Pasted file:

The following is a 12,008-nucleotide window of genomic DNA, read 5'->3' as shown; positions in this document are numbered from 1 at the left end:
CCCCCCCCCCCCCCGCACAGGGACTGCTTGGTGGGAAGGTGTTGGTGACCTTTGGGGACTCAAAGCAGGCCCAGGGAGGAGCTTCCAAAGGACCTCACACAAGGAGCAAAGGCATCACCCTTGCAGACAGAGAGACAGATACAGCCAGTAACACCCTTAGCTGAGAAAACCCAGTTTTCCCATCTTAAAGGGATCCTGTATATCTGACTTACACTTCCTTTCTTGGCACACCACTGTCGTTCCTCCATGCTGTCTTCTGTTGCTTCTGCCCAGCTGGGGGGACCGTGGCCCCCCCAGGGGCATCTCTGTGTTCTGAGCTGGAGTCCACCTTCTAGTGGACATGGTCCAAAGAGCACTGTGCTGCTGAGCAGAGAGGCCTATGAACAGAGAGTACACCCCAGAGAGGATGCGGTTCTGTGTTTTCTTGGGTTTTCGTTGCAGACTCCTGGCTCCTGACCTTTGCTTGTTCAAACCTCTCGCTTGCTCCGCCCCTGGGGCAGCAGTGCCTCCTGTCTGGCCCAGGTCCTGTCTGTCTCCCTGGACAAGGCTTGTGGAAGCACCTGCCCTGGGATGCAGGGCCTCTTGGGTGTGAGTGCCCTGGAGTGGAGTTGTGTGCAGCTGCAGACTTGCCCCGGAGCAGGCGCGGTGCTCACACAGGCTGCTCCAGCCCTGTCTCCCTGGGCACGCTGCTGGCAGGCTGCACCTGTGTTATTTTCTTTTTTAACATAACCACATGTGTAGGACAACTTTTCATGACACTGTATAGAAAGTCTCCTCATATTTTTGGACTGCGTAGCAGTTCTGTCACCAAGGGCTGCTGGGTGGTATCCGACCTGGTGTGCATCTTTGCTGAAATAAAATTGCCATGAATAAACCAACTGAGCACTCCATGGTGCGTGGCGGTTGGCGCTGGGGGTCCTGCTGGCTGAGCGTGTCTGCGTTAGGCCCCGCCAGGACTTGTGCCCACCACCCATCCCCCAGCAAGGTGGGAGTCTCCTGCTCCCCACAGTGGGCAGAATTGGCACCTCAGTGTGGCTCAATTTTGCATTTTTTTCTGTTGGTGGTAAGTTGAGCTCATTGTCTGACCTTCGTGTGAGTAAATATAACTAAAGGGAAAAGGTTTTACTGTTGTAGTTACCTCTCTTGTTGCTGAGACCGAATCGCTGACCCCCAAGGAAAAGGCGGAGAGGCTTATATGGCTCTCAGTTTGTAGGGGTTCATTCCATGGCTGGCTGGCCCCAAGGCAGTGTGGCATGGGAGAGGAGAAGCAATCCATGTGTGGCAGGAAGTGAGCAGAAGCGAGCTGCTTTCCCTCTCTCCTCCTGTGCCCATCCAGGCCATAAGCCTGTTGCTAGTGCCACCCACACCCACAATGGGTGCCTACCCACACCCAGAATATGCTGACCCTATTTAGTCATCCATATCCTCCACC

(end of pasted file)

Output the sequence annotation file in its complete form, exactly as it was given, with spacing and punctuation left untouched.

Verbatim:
The following is a 12,008-nucleotide window of genomic DNA, read 5'->3' as shown; positions in this document are numbered from 1 at the left end:
CCCCCCCCCCCCCCGCACAGGGACTGCTTGGTGGGAAGGTGTTGGTGACCTTTGGGGACTCAAAGCAGGCCCAGGGAGGAGCTTCCAAAGGACCTCACACAAGGAGCAAAGGCATCACCCTTGCAGACAGAGAGACAGATACAGCCAGTAACACCCTTAGCTGAGAAAACCCAGTTTTCCCATCTTAAAGGGATCCTGTATATCTGACTTACACTTCCTTTCTTGGCACACCACTGTCGTTCCTCCATGCTGTCTTCTGTTGCTTCTGCCCAGCTGGGGGGACCGTGGCCCCCCCAGGGGCATCTCTGTGTTCTGAGCTGGAGTCCACCTTCTAGTGGACATGGTCCAAAGAGCACTGTGCTGCTGAGCAGAGAGGCCTATGAACAGAGAGTACACCCCAGAGAGGATGCGGTTCTGTGTTTTCTTGGGTTTTCGTTGCAGACTCCTGGCTCCTGACCTTTGCTTGTTCAAACCTCTCGCTTGCTCCGCCCCTGGGGCAGCAGTGCCTCCTGTCTGGCCCAGGTCCTGTCTGTCTCCCTGGACAAGGCTTGTGGAAGCACCTGCCCTGGGATGCAGGGCCTCTTGGGTGTGAGTGCCCTGGAGTGGAGTTGTGTGCAGCTGCAGACTTGCCCCGGAGCAGGCGCGGTGCTCACACAGGCTGCTCCAGCCCTGTCTCCCTGGGCACGCTGCTGGCAGGCTGCACCTGTGTTATTTTCTTTTTTAACATAACCACATGTGTAGGACAACTTTTCATGACACTGTATAGAAAGTCTCCTCATATTTTTGGACTGCGTAGCAGTTCTGTCACCAAGGGCTGCTGGGTGGTATCCGACCTGGTGTGCATCTTTGCTGAAATAAAATTGCCATGAATAAACCAACTGAGCACTCCATGGTGCGTGGCGGTTGGCGCTGGGGGTCCTGCTGGCTGAGCGTGTCTGCGTTAGGCCCCGCCAGGACTTGTGCCCACCACCCATCCCCCAGCAAGGTGGGAGTCTCCTGCTCCCCACAGTGGGCAGAATTGGCACCTCAGTGTGGCTCAATTTTGCATTTTTTTCTGTTGGTGGTAAGTTGAGCTCATTGTCTGACCTTCGTGTGAGTAAATATAACTAAAGGGAAAAGGTTTTACTGTTGTAGTTACCTCTCTTGTTGCTGAGACCGAATCGCTGACCCCCAAGGAAAAGGCGGAGAGGCTTATATGGCTCTCAGTTTGTAGGGGTTCATTCCATGGCTGGCTGGCCCCAAGGCAGTGTGGCATGGGAGAGGAGAAGCAATCCATGTGTGGCAGGAAGTGAGCAGAAGCGAGCTGCTTTCCCTCTCTCCTCCTGTGCCCATCCAGGCCATAAGCCTGTTGCTAGTGCCACCCACACCCACAATGGGTGCCTACCCACACCCAGAATATGCTGACCCTATTTAGTCATCCATATCCTCCACC